by Paul E. Kretzmann
Luther writes, in the introduction to his exposition of this book: "This book is one of the most difficult books of all Holy Scriptures, into whose depths no one, till now, has fully penetrated; yea, rather, through improper explanations of many it has been so corrupted that it is almost a greater task to cleanse and liberate our author from the dreams of those people, which they have brought into the text, than to show the true meaning. There was, however, a twofold reason why this book was unusually dark to others. The one is that they did not see the purpose and the scope of the author. . The other reason is based upon their ignorance of the Hebrew language and upon a certain peculiar manner of expressing himself which the author has, one which deviates from the ordinary usage of language and differs widely from our own manner of speaking. The consequence has been that this book, which in many respects is worthy of being in the hands of all men daily, with which, moreover, the leaders of a community should particularly be familiar,. . has been deprived of its name and dignity and been cast aside in miserable contempt, so that we today have neither the use nor the effect of it. . Therefore our first endeavor must be to mark the scope of the book, what it intends to accomplish and what is its object. "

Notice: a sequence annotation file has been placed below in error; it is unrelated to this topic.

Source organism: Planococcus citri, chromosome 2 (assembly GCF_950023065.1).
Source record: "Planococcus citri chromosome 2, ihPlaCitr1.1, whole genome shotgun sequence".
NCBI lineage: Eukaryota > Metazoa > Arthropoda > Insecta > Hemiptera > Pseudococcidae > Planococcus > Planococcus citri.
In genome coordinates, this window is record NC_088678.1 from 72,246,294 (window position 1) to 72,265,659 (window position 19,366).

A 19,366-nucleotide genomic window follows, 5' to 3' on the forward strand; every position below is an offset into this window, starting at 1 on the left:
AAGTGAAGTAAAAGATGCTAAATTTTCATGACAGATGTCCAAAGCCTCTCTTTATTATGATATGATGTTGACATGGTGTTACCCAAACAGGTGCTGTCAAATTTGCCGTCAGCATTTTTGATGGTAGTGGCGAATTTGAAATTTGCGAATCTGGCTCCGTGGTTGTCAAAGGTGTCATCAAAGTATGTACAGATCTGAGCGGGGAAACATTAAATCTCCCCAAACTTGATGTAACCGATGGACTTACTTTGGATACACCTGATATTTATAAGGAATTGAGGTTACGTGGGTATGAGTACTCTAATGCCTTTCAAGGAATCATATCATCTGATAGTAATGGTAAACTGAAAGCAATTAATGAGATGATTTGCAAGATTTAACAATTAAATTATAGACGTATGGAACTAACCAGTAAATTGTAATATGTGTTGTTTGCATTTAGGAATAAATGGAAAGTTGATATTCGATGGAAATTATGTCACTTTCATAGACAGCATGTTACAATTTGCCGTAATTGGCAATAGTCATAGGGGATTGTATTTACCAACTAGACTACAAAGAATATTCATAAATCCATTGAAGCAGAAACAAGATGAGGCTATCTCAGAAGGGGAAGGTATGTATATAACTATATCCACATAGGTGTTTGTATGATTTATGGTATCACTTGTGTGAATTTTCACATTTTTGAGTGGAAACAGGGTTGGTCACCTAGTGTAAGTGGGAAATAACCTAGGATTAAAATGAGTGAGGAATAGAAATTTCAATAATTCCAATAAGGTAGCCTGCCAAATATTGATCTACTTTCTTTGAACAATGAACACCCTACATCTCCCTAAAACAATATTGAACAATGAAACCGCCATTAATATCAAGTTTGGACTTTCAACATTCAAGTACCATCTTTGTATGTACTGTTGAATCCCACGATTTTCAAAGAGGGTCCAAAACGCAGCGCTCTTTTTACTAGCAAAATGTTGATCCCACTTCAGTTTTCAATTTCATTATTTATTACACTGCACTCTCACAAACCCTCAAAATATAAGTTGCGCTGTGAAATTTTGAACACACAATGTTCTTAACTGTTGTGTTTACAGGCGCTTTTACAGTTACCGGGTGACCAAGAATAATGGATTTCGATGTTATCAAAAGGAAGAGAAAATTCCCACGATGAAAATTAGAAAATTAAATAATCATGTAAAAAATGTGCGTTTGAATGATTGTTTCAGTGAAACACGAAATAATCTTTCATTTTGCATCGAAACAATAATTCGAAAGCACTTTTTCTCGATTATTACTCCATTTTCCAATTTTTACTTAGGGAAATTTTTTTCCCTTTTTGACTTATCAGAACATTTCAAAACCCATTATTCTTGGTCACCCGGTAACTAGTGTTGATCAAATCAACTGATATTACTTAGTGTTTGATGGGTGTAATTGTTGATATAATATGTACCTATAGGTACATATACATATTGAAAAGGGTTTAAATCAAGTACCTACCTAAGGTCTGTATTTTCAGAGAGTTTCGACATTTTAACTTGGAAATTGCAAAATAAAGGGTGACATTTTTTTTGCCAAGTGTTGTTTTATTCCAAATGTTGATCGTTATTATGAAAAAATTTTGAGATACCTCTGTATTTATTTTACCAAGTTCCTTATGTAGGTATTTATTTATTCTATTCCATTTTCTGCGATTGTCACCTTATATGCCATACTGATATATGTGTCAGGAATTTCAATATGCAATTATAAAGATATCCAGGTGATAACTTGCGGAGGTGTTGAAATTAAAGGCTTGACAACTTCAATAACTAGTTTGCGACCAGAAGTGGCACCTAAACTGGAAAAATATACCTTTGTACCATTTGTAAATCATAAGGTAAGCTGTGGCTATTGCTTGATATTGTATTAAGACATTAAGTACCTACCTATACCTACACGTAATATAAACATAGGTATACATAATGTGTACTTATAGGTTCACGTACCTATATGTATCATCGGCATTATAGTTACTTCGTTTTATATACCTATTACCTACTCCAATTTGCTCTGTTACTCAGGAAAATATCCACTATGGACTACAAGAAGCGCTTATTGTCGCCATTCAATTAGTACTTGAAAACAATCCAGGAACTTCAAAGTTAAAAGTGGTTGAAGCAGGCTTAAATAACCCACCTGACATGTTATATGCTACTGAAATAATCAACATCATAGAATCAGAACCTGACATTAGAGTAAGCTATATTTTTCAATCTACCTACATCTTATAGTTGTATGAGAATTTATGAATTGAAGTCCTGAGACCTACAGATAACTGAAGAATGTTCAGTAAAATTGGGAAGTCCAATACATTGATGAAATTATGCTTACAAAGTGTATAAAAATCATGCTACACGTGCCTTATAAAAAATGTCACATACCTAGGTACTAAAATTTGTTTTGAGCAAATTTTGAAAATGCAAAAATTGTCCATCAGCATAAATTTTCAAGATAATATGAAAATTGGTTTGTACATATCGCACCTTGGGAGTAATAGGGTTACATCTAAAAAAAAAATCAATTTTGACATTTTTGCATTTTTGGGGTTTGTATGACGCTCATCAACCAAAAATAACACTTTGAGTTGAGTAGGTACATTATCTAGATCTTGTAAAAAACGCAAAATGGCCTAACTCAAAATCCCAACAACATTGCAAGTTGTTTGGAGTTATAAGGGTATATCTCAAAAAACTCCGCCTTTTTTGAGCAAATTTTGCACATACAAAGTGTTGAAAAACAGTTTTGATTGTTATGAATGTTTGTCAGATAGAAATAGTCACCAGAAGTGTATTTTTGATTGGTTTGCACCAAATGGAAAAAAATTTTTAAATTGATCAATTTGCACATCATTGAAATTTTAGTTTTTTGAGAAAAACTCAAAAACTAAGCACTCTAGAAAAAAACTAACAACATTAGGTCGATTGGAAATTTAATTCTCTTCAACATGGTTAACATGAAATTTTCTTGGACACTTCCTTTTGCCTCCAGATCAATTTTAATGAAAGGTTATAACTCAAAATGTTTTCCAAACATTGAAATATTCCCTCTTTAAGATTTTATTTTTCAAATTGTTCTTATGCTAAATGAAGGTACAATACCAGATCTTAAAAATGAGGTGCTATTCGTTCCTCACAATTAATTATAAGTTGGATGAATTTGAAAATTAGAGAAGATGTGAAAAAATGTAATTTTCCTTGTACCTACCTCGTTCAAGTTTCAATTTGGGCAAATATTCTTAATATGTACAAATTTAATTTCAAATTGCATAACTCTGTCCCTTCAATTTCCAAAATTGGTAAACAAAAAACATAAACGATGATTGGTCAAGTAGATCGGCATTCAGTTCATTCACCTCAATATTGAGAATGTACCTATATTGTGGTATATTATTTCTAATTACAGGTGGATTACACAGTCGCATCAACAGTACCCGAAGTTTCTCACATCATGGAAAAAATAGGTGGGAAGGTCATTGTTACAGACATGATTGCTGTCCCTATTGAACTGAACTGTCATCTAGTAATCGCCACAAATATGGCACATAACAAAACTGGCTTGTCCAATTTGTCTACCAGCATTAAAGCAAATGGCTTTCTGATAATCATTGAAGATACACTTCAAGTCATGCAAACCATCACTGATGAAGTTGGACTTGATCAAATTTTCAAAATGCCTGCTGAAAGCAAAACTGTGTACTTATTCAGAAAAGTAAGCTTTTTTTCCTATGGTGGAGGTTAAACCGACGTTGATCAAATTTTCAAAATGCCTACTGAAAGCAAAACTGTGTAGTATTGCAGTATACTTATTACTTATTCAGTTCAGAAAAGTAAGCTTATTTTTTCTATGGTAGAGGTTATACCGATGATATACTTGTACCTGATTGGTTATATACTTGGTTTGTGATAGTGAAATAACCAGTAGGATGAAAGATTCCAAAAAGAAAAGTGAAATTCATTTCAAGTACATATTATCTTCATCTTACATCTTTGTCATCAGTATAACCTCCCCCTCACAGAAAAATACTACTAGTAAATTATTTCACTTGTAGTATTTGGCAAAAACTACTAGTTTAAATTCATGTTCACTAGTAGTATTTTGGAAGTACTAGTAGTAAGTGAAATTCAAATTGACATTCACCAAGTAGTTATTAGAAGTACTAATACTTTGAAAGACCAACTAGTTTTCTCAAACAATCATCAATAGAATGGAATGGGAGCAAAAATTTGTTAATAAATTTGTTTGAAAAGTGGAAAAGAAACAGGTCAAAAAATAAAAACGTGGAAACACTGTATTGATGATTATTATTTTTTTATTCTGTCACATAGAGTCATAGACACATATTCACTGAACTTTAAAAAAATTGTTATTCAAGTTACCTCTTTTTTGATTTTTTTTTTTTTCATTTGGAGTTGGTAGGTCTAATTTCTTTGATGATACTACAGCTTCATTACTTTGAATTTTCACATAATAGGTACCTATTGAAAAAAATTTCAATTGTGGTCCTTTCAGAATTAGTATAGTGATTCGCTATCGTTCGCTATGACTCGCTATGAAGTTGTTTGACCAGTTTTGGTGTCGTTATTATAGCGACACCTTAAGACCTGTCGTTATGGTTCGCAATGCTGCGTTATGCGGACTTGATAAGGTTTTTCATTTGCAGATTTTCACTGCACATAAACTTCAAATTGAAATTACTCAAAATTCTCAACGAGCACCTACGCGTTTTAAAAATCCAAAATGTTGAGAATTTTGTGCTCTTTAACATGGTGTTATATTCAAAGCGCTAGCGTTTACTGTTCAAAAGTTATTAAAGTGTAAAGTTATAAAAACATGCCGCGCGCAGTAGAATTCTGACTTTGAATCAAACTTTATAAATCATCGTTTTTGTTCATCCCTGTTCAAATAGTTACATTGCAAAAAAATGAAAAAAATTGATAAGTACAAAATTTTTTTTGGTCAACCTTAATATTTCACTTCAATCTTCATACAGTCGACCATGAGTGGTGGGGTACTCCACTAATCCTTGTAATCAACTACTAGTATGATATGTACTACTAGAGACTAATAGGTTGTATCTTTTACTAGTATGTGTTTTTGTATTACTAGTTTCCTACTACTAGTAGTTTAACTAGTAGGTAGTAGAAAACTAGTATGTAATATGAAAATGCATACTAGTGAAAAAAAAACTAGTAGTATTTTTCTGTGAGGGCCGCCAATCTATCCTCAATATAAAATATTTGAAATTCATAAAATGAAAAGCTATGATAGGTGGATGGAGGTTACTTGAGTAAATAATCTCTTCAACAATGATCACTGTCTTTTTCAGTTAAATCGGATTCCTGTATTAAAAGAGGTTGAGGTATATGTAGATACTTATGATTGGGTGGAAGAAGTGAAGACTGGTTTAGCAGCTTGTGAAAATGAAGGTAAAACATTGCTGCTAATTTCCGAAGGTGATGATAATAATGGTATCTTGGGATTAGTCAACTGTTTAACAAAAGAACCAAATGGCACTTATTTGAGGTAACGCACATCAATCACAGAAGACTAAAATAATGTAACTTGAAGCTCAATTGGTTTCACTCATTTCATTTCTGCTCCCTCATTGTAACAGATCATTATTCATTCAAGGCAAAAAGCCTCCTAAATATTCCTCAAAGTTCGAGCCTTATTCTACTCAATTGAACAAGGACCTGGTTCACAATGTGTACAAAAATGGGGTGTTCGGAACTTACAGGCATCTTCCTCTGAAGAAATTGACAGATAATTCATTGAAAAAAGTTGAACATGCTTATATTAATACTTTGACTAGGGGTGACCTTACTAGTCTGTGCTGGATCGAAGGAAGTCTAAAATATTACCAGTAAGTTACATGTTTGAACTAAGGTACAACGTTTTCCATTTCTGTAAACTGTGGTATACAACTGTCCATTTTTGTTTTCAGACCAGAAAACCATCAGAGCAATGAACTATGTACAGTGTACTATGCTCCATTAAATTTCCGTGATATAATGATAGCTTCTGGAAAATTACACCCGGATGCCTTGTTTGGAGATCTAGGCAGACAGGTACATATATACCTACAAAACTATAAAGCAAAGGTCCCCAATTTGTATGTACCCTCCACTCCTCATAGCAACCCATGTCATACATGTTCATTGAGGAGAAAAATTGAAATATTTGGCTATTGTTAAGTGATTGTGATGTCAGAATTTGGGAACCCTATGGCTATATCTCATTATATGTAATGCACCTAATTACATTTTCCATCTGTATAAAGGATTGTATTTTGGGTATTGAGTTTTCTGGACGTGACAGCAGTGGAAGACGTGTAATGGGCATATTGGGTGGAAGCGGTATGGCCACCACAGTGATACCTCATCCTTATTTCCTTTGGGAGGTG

The scope and general character of the book is indicated by its divisions, four discourses being clearly included: On the vanity of human wisdom and earthly pleasures, 1-2; on the proper use of earthly goods and pleasures, 3-5; on the vanity of riches and the achievement of true wisdom, 6-8; on the proper rules of conduct, as based on true wisdom,. 9-12. The author plainly teaches that a person may well enjoy the earthly gifts of God, in proper piety, on the one hand, and in true charity, on the other, without clinging to the vain gifts of this world, but rather in true love to the Word of God and in constant remembrance of the Judgment which is coming.
The title of the book is Ecclesiastes, a word derived from the Greek translation of the Old Testament, the meaning of the word being Preacher, as the author plainly calls himself. The description of the opening sentence, "The words of the Preacher, the son of David, king in Jerusalem," will properly apply to no one but Solomon, to whom the book has been ascribed from the earliest times. All the arguments of modern higher critics have not been able to shake the authenticity of the book. The only question, one which was considered by Luther also, is this, whether Solomon personally wrote the words as contained in this book, or whether the discourses were penned by one of Solomon's scribes. They appear to have been spoken by Solomon in his old age, and that with the intention of repairing as much as possible the damage he had done by his evil example (1Ki_11:1-8), and to warn others against those sins and follies which he had committed.
the Second Week after Easter